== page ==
7 Questions to Ask When Choosing a Software Partner

Dec 9, 2020 2:30:00 PM

mobile phone and userChoosing a vendor or service provider can be easy (if time-consuming) when you know what you’re looking for. If you need a contract metal fabricator to manufacture a part, you ask for work samples and perhaps ask about ISO 9000 certifications, turnaround times, or other pertinent information. For something like janitorial services, you might ask for a catalog of their services, prices, and references.

Software development is a bit different.

You may not know exactly what you need, and you might not know enough about the software development industry to understand what to look for in a software development partner. You run the risk of choosing a partner on the basis of price only, going into the project with unrealistic expectations, and/or being disappointed with the results.

To avoid this trap, it helps to know a bit about how the software development and testing process works in general. You need to know the right questions to ask of any potential software development partner.

Here are some of the most important questions to ask:

1. Can You Describe Your End-to-End Development Process in Layman’s Terms?

A competent contract software shop should be able to describe its entire process in detail while avoiding obscure technical jargon. The team members should be able to explain:

  • Coding – Most software shops use some flavor of the Agile methodology. How do they manage sprint planning, sprint execution, and review?
  • Prototyping – What kinds of prototyping do they use and how they do they involve the endusers in prototype evaluation? More enduser involvement is better.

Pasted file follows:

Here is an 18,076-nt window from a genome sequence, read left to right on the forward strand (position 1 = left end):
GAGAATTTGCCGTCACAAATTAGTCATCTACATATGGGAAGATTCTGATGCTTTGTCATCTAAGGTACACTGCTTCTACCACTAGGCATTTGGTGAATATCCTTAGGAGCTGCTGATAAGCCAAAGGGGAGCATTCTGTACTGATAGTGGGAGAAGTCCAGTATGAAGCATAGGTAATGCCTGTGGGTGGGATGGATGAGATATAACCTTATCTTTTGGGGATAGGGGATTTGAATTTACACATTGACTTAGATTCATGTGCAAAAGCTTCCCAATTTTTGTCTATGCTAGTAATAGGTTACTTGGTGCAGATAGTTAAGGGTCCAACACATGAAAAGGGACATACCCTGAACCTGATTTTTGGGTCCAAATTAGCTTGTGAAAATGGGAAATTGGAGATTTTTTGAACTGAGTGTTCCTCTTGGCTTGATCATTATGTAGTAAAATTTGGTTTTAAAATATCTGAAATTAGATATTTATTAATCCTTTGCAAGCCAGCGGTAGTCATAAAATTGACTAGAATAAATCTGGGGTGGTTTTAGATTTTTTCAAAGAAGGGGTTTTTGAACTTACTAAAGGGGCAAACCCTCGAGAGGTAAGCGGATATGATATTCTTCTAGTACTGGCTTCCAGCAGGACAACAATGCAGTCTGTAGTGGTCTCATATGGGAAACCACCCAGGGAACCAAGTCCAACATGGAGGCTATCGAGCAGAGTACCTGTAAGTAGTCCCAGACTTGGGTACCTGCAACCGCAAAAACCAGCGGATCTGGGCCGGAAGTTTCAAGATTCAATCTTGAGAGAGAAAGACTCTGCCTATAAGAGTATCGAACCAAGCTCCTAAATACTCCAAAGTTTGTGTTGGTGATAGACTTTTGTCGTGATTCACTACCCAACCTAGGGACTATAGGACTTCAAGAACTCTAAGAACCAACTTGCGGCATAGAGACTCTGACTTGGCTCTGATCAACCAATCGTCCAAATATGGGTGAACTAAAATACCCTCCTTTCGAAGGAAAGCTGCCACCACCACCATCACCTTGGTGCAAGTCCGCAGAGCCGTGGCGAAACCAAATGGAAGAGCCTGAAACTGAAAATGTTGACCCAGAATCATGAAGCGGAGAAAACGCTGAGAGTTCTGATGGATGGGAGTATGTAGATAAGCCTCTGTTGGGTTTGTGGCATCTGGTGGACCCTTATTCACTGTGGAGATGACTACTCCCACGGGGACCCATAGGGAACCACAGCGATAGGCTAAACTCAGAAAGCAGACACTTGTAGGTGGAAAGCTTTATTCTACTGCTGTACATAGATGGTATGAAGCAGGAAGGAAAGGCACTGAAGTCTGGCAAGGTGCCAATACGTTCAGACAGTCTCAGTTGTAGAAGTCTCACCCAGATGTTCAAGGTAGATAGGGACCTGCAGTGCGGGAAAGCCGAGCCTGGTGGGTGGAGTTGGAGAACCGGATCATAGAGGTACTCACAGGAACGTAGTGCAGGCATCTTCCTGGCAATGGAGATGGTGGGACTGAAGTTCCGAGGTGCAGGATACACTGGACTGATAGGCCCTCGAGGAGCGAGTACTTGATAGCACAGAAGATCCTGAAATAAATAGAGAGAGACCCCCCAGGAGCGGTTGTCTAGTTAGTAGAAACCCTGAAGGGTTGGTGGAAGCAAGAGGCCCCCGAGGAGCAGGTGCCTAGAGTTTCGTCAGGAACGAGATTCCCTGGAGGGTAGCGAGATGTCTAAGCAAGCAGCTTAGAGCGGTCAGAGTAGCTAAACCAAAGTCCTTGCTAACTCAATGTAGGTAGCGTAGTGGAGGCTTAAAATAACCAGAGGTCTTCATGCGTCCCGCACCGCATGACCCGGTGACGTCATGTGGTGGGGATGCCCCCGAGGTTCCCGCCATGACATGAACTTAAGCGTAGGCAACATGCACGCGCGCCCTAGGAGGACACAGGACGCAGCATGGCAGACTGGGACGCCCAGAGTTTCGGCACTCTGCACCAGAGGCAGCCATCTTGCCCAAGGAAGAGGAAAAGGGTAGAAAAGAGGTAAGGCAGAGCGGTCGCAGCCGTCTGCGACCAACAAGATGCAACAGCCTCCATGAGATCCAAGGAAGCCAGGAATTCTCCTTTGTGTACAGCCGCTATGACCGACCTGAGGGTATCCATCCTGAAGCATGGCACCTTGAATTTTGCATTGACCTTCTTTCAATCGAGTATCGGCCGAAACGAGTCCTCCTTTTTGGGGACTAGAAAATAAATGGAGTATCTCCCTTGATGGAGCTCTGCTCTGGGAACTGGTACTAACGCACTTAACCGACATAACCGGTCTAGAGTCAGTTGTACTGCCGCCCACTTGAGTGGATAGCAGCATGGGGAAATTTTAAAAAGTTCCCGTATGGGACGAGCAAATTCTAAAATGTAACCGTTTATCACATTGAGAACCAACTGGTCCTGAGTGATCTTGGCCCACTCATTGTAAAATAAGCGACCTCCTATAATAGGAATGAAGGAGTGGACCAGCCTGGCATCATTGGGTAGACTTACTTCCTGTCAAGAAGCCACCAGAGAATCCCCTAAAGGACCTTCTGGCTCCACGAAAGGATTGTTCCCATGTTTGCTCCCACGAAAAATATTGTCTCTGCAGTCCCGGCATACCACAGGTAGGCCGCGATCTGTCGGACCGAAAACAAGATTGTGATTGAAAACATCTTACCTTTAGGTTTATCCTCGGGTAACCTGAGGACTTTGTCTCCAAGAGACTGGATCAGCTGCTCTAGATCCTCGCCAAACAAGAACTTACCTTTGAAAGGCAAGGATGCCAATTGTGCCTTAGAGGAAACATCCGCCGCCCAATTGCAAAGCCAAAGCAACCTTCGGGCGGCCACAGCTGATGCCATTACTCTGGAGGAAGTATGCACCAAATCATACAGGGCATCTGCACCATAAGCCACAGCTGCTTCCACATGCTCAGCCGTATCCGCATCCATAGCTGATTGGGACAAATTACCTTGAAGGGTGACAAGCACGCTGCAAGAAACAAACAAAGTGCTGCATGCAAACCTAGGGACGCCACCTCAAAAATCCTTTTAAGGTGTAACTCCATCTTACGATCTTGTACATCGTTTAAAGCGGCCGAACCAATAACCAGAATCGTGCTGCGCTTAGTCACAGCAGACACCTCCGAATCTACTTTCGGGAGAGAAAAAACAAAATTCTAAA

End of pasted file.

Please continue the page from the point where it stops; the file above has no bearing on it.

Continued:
• Quality assurance – What is their process for testing the software?
  • Requirements discovery – This is how they learned about the business problem and how they determine the detailed software requirements. At a minimum they should seek to understand the:
    • Types of users of the software
    • Environments in which users work
    • Journeys the users need to take through the software to support their tasks and goals

2. What Is Your Experience in My Industry?

Each industry has its own peculiarities: industry-specific terminology, best practices, regulatory frameworks, and so on. It’s helpful for your software development partner to have experience in your industry so you don’t have to explain how your business works or industry-specific software requirements. They should be able to share a list of their other clients in your industry and describe the projects they worked for them.

3. What Is Your Experience with the Type of Software I Need?

This question can be tricky because you might not know exactly what type of software you need. But you (should) know what you’re after: PC or mobile app software for external users, enterprise software for use within the business, or perhaps even firmware for a device you are developing or licensing.

If you know exactly what you need, you can seek partners specializing in that type of software. Otherwise, you’ll need to look at more “full-service” partners with wide experience in multiple types of software. They can analyze your needs and recommend the best type of software for your project.

If you don’t know exactly what you need, you could ask, “How will you determine the best approach to solving my business problem?”

4. What Is Your Experience with the Technologies Needed For My Software?